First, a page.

I already did do some cleaning of the outside with a green scrubby pad, and that didn’t seem to help. Might go back in and do some more though. But I didn’t heat it too much, since the heat would eat through the pad (only metallic like I have is steel wool, and don’t want to use that, too abrasive).

I might lean the route of the nozzle, since I love this head and don’t want to risk damaging it (since they don’t make it anymore).

Push comes to shove, I could switch over to my SL, I just don’t like it as much as I have to use a little more expensive PLA (Inland PLA+ to be specific), and I HATE how you load/unload it.

As for looking inside, I have been actually looking to get a fiber optic camera for some other projects around the house. Maybe this is the push I need to buy it. Could easily feed that in and see what’s up. Course, another trick, is shine a light from the bottom up, helps a little

I probably don’t have the steady enough hand for this (or tools). That is quite ambitious though. Feel like buying a new would just be easier LOL

As long as power is cut right? So you don’t short the auto leveling

You can use a brass wire brush by heating the nozzle, turning the power off, and then brushing the nozzle.

Instead of turning the power off, I’ve protected myself from the potential shorts by adding some high temperature silicone (Permatex Red RTV High Temp Gasket Maker #81160) to the wires as they enter the heater block.

The root problem is that there is burned on residue at the transition in the nozzle. Even if you clean the opening with a wire the residue will remain. I repeatedly removed my nozzle and soaked it in lacquer thinner and could see through the opening but the problem persisted. It wasn’t until I cleaned the transition with a #31 drill that the problem went away.

If you’re unwilling to remove the nozzle and clean or replace, your only hope is to do a cold pull cleaning repeatedly. Instructions below.


"One of the most reliable ways to remove a clog, especially one caused by a significant amount of melted filament, is to do a “cold pull” using another filament. A nylon filament is the best option for this method due to its high melting temperature. ABS is also a good, and far more common, alternative.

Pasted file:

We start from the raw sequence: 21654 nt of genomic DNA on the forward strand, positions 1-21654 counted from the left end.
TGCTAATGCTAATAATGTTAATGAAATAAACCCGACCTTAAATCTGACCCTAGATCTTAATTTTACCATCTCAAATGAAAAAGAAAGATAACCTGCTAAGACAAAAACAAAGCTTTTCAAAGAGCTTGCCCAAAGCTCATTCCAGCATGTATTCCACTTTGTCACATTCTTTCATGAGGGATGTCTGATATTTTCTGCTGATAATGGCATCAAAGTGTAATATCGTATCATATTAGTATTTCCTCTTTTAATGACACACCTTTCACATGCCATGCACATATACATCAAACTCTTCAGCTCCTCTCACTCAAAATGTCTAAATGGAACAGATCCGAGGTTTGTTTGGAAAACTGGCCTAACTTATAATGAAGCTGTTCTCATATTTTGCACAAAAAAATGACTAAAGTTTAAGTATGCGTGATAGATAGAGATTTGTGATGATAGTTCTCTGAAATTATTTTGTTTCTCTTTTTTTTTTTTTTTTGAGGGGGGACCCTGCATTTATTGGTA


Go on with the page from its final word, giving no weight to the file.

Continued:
To do the cold pull method, you need to dismantle the extruder setup to allow you manually push a filament through the nozzle. Start by heating the nozzle to 250 °C and leaving it at this temperature for about 5 minutes. Firmly but gently, push the nylon (or ABS) filament through the nozzle. At the temperature of the nozzle, the previous filament that had caused the clog should be completely melted and extruded along with the nylon. Continue doing this until you no longer see any of the old filament coming out with the nylon.

Allow your nozzle to cool down to room temperature so the nylon filament can re-solidify. After this, heat the nozzle up to 120 to 130 °C. This will be just hot enough for the filament to soften so you can pull it out completely. Give the filament a solid yank out of the nozzle. This should leave an impression resembling the shape of your nozzle on the end of your filament. Any dirt or loose materials that were not pushed out in the first part of this process should come out with the cold pull.

You can do this process several times if you can’t get all the leftover material in your nozzle on your first go. If you find pulling out the filament too hard on your first try, then you can try higher temperature settings for the cold pull step." Quote from https://3dinsider.com/cleaning-3d-printer-nozzle/

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Here is a video snippet that will give you and overview of a cold pull.

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Wow I have been doing my cold pulls all wrong.

I will say this last weekend I went and heated it up hot, way hotter then ever before. Did some cold pulls (because I noticed stuff in the hot end). What I found interesting is if extruded normally, nothing, but when I pushed the nylon through, all of a sudden black plastic came out.

I’ll try this approach, might be why I am having issues, cause I haven’t been doing it right (I usually let it stay hot for a min or less).

Wanted to do a follow up with this. I ended up contacting support, as I realized I had a valid warranty still for the printer, and after a few not so successful emails I called, and the rep on the other line got me hooked up with an RMA (she asked the gurus and they confirmed it was the nozzle).

Anyway after a few weeks just got it back.

Sadly, while I’m grateful they worked on it, the nozzle I got back appears used (it’s got that layer of brown on it with dark spots, and the cube above it has dried plastic on it, almost like this came off a printer they had laying around form the look of the colors on it)

They may have just tested it after installation.